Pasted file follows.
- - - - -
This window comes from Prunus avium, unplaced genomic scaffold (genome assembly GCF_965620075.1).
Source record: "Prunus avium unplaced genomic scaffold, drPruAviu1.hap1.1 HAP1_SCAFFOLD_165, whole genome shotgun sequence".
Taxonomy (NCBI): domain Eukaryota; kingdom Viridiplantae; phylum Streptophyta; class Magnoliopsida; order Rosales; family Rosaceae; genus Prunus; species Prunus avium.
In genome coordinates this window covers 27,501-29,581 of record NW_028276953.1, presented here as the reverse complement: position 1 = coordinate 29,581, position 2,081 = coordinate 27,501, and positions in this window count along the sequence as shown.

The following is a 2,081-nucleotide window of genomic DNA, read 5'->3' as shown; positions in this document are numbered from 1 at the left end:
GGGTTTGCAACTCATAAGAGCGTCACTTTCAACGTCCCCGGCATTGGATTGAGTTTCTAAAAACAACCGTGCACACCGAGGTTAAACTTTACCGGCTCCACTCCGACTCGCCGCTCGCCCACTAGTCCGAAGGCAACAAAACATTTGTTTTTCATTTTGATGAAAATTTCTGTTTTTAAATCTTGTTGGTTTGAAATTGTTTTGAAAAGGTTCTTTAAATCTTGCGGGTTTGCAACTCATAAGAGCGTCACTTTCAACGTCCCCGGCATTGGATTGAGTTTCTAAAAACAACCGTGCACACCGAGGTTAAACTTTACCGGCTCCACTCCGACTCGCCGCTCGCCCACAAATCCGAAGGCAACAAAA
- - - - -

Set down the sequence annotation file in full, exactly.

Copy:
This window comes from Prunus avium, unplaced genomic scaffold (genome assembly GCF_965620075.1).
Source record: "Prunus avium unplaced genomic scaffold, drPruAviu1.hap1.1 HAP1_SCAFFOLD_165, whole genome shotgun sequence".
Taxonomy (NCBI): domain Eukaryota; kingdom Viridiplantae; phylum Streptophyta; class Magnoliopsida; order Rosales; family Rosaceae; genus Prunus; species Prunus avium.
In genome coordinates this window covers 27,501-29,581 of record NW_028276953.1, presented here as the reverse complement: position 1 = coordinate 29,581, position 2,081 = coordinate 27,501, and positions in this window count along the sequence as shown.

The following is a 2,081-nucleotide window of genomic DNA, read 5'->3' as shown; positions in this document are numbered from 1 at the left end:
GGGTTTGCAACTCATAAGAGCGTCACTTTCAACGTCCCCGGCATTGGATTGAGTTTCTAAAAACAACCGTGCACACCGAGGTTAAACTTTACCGGCTCCACTCCGACTCGCCGCTCGCCCACTAGTCCGAAGGCAACAAAACATTTGTTTTTCATTTTGATGAAAATTTCTGTTTTTAAATCTTGTTGGTTTGAAATTGTTTTGAAAAGGTTCTTTAAATCTTGCGGGTTTGCAACTCATAAGAGCGTCACTTTCAACGTCCCCGGCATTGGATTGAGTTTCTAAAAACAACCGTGCACACCGAGGTTAAACTTTACCGGCTCCACTCCGACTCGCCGCTCGCCCACAAATCCGAAGGCAACAAAA